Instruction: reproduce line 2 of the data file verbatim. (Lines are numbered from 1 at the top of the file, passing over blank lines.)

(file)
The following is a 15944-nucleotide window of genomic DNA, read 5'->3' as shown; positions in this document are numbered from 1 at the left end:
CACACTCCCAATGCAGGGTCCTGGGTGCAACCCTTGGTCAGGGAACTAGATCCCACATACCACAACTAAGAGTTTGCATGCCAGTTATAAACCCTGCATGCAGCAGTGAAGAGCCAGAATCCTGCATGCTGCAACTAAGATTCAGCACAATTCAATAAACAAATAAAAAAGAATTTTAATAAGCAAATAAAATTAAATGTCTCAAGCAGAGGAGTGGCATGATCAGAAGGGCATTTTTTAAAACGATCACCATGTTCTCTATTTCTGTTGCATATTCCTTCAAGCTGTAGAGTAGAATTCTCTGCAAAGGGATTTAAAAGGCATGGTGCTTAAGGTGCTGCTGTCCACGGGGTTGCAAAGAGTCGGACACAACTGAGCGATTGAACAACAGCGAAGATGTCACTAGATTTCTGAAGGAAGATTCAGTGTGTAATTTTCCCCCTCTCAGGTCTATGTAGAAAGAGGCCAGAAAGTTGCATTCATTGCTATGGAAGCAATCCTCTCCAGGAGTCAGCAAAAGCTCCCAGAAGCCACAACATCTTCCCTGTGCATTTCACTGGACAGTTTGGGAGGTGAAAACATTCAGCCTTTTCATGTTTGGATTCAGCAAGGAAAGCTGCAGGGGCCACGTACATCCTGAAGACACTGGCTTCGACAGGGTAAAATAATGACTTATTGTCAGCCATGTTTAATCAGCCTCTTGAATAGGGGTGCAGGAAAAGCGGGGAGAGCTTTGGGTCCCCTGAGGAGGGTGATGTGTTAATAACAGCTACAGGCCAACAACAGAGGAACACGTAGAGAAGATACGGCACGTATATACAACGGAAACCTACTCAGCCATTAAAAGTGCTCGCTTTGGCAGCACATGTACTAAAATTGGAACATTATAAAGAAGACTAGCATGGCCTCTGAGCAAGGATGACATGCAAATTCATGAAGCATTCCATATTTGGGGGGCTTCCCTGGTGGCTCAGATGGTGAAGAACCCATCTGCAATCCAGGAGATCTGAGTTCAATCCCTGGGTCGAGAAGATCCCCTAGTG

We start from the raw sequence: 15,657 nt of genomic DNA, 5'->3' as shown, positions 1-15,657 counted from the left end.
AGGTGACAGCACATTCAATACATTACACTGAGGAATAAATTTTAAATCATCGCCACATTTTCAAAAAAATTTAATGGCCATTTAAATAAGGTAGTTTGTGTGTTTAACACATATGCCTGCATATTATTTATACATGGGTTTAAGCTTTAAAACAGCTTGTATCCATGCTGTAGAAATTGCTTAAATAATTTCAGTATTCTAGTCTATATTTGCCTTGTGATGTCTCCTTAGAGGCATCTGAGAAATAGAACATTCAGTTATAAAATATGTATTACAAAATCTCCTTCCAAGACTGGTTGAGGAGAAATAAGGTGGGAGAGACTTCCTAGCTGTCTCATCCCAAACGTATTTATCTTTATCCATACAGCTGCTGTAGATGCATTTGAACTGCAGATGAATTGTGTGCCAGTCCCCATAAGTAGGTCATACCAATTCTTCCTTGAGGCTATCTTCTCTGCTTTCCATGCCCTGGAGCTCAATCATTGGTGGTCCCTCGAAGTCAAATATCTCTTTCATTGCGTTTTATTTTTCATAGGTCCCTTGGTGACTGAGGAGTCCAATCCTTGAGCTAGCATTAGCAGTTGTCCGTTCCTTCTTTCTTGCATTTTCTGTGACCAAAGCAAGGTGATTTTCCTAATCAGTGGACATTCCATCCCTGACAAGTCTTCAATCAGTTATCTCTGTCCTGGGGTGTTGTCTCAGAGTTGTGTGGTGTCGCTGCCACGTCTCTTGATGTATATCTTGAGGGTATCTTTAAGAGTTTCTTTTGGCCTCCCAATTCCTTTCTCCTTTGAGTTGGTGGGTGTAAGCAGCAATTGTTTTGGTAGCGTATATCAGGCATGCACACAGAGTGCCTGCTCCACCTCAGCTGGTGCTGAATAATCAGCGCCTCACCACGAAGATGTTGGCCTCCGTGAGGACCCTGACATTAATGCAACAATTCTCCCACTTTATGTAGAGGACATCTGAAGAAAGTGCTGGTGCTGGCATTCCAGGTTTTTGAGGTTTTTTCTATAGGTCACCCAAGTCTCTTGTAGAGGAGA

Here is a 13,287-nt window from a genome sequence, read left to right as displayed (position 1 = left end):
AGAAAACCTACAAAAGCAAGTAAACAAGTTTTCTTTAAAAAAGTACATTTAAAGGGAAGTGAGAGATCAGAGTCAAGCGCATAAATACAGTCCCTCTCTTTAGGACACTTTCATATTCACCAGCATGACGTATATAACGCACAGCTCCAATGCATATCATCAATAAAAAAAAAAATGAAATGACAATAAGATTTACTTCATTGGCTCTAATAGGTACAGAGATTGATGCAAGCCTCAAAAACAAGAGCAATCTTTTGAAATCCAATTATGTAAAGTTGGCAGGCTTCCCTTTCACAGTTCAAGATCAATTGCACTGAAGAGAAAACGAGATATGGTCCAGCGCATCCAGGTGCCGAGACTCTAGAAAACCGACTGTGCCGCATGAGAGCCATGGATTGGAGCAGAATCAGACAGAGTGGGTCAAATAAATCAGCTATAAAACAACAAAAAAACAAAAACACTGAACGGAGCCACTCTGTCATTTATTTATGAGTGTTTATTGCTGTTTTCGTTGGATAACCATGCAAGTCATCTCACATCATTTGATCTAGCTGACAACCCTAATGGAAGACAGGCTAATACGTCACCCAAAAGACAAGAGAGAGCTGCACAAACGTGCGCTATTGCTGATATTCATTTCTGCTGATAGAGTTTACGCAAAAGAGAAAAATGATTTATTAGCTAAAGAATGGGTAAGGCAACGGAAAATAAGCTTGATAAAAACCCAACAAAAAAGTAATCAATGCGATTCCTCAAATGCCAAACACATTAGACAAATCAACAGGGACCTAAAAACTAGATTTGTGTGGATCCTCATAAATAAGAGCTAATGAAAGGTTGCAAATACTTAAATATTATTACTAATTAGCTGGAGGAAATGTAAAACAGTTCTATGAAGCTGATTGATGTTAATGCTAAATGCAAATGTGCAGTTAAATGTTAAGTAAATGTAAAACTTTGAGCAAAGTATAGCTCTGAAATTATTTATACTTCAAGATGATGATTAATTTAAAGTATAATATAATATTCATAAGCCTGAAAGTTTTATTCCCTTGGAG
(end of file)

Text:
CACACTCCCAATGCAGGGTCCTGGGTGCAACCCTTGGTCAGGGAACTAGATCCCACATACCACAACTAAGAGTTTGCATGCCAGTTATAAACCCTGCATGCAGCAGTGAAGAGCCAGAATCCTGCATGCTGCAACTAAGATTCAGCACAATTCAATAAACAAATAAAAAAGAATTTTAATAAGCAAATAAAATTAAATGTCTCAAGCAGAGGAGTGGCATGATCAGAAGGGCATTTTTTAAAACGATCACCATGTTCTCTATTTCTGTTGCATATTCCTTCAAGCTGTAGAGTAGAATTCTCTGCAAAGGGATTTAAAAGGCATGGTGCTTAAGGTGCTGCTGTCCACGGGGTTGCAAAGAGTCGGACACAACTGAGCGATTGAACAACAGCGAAGATGTCACTAGATTTCTGAAGGAAGATTCAGTGTGTAATTTTCCCCCTCTCAGGTCTATGTAGAAAGAGGCCAGAAAGTTGCATTCATTGCTATGGAAGCAATCCTCTCCAGGAGTCAGCAAAAGCTCCCAGAAGCCACAACATCTTCCCTGTGCATTTCACTGGACAGTTTGGGAGGTGAAAACATTCAGCCTTTTCATGTTTGGATTCAGCAAGGAAAGCTGCAGGGGCCACGTACATCCTGAAGACACTGGCTTCGACAGGGTAAAATAATGACTTATTGTCAGCCATGTTTAATCAGCCTCTTGAATAGGGGTGCAGGAAAAGCGGGGAGAGCTTTGGGTCCCCTGAGGAGGGTGATGTGTTAATAACAGCTACAGGCCAACAACAGAGGAACACGTAGAGAAGATACGGCACGTATATACAACGGAAACCTACTCAGCCATTAAAAGTGCTCGCTTTGGCAGCACATGTACTAAAATTGGAACATTATAAAGAAGACTAGCATGGCCTCTGAGCAAGGATGACATGCAAATTCATGAAGCATTCCATATTTGGGGGGCTTCCCTGGTGGCTCAGATGGTGAAGAACCCATCTGCAATCCAGGAGATCTGAGTTCAATCCCTGGGTCGAGAAGATCCCCTAGTG